Soft Power.. Reasons for Saudi Investments in “Unparalleled” Amounts in Sports Tournaments

Today, Saudi Arabia is a global center for the most important major sporting events of all kinds, as it has become a destination for major championships such as the Dakar Rally, Formula 1, the biggest boxing matches, football championships, and finally its important announcement. of hosting the Asian Winter Games in Trogina in the Neom region.

However, a researcher told the British newspaper, The Times, that Riyadh’s interest in sponsoring or hosting sports tournaments and activities is due to a desire to keep up with the region’s openness to the world, rather than a desire to divert attention from human rights and violations occurring in this area, according to many human rights organizations.

To achieve this, Saudi Arabia, under its de facto ruler, Crown Prince Mohammed bin Salman, does not mind exploiting the Saudi Investment Fund, which contains staggering material wealth estimated at more than $500 billion.

The wealthy kingdom’s sponsorship of the LIV’s international tour of the golf tournament cost more than $2 billion with no clear plan on how to recoup this huge investment.

Four years ago when Saudi Arabia hosted the first international boxing match between George Groves and Callum Smith, it was clear that there was a lot of interest in the country’s desire to be a springboard for the biggest events in the world.

Since 2018, sports investment in Saudi Arabia has been unmatched by any other country, with boxing matches, last year’s Formula 1 race and golf tournaments, and international football matches including the Italian and Spanish Super Cups.

“Progress and Revolution”

And the Saudi Public Investment Fund strengthened its career last year by acquiring Newcastle United, then revolutionized the world of golf by sponsoring the new championship “LIV” LIV.

For James Dorsey, a researcher at the National University of Singapore’s Middle East Institute and author of The Turbulent World of Middle East Soccer, Saudi Arabia’s surprising interest is not so much in sports washing as in the concept of “soft power. ” He pointed out that the turning point was when Prince Mohammed bin Salman assumed the position of Crown Prince in June 2017.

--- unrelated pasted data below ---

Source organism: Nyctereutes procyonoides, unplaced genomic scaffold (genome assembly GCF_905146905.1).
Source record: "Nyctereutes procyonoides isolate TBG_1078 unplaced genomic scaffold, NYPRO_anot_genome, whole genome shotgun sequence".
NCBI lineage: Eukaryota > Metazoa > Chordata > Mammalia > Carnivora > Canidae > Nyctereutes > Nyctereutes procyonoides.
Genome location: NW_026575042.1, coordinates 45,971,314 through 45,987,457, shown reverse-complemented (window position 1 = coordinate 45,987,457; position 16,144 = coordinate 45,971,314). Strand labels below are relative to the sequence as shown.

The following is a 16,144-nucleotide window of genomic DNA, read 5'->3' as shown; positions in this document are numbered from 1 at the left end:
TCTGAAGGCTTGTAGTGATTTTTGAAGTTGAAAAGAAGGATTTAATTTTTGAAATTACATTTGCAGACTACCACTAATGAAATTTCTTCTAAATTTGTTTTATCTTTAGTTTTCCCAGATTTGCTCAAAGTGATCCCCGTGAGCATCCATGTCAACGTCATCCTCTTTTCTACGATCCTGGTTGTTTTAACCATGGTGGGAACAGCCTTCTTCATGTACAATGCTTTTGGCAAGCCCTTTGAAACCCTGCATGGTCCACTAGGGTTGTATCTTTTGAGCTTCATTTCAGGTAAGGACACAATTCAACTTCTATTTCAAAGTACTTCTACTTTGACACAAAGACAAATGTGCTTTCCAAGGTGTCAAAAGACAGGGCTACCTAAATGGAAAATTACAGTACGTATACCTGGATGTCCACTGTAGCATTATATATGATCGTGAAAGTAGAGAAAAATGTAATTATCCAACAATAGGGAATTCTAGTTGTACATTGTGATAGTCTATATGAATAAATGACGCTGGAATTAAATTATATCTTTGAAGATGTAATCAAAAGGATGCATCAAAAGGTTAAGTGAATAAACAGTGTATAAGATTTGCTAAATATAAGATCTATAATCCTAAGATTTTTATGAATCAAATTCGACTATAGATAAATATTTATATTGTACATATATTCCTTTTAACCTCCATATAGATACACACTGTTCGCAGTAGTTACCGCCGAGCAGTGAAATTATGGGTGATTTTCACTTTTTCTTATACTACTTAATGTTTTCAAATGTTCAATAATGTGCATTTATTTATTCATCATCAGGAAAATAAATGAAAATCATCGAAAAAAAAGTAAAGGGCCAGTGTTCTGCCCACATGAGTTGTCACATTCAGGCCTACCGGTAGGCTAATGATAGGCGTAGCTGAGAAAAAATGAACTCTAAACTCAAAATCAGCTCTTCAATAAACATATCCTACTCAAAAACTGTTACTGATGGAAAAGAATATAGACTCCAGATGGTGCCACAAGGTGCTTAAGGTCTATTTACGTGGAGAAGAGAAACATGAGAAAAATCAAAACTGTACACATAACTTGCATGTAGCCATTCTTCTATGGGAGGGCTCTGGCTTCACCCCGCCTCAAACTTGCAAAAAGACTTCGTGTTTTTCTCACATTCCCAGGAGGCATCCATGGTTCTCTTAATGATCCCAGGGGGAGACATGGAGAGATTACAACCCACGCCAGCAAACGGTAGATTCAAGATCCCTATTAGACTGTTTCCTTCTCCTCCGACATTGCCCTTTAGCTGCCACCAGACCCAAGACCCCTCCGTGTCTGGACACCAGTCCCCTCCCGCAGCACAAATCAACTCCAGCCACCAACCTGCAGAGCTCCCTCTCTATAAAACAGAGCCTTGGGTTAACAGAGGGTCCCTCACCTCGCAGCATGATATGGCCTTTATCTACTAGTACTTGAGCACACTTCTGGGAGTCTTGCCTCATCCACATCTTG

Dorsey believes that bin Salman has seen what neighboring Qatar has achieved by hosting the World Athletics Championships in 2019, and the proximity of hosting the men’s World Cup in November of the year, not to mention the appearance of not the star of Paris. Saint-Germain, which owns its assets in Doha, and therefore encouraged him to act in the same way.

The first sign of Riyadh’s interest in the world of international sports came in early 2018, when FIFA president Gianni Infantino sought to push ahead with proposals for a 24-team Club World Cup, which SoftBank has funded for $25 billion over 12 years. was funded. Japan, of which the Saudi Public Investment Fund is the main backer.

These proposals came in the wake of meetings between Infantino and bin Salman, but the plan was stalled after it was blocked by the European Football Association (UEFA).

However, the Kingdom of Saudi Arabia remained the focus of Infantino’s interests, supporting his proposal to organize the World Cup every two years instead of once every four years, but that idea also failed, as happened with its predecessor related to the Club World Cup.

Dorsey says, “The Kingdom of Saudi Arabia is one of the pioneers in sponsoring and financing sporting events in recent times,” attributing this to the desire of the Saudi Crown Prince to enhance his country’s international standing through the ” soft power” of sport.

Dorsey points out that the Saudis want to be seen at all costs as the central hub of the Middle East and especially the Gulf region, and they want to be an international center for sports, and therefore sports washing is a secondary aspect compared to talking about the effort to improve the Kingdom’s reputation in the field of human rights. .

However, Dorsey claims, “the recent mass executions, human rights abuses and the gruesome murder of journalist Jamal Khashoggi in Istanbul in October 2018 means the Saudis face a difficult reputational problem.”

On the other hand, advisers to the Saudi Ministry of Sports insist that their country’s strategy is not related to soft power or sports washing, but rather to see sports as a way to open up this conservative society to the outside world to embrace, develop tourism and encourage social activities among the local population.

Another focus of the strategy, advisers say, is to use the Public Investment Fund to invest in opportunities that could yield long-term gains, such as the acquisition of Newcastle Club and the establishment of the LIV International Golf Championship.

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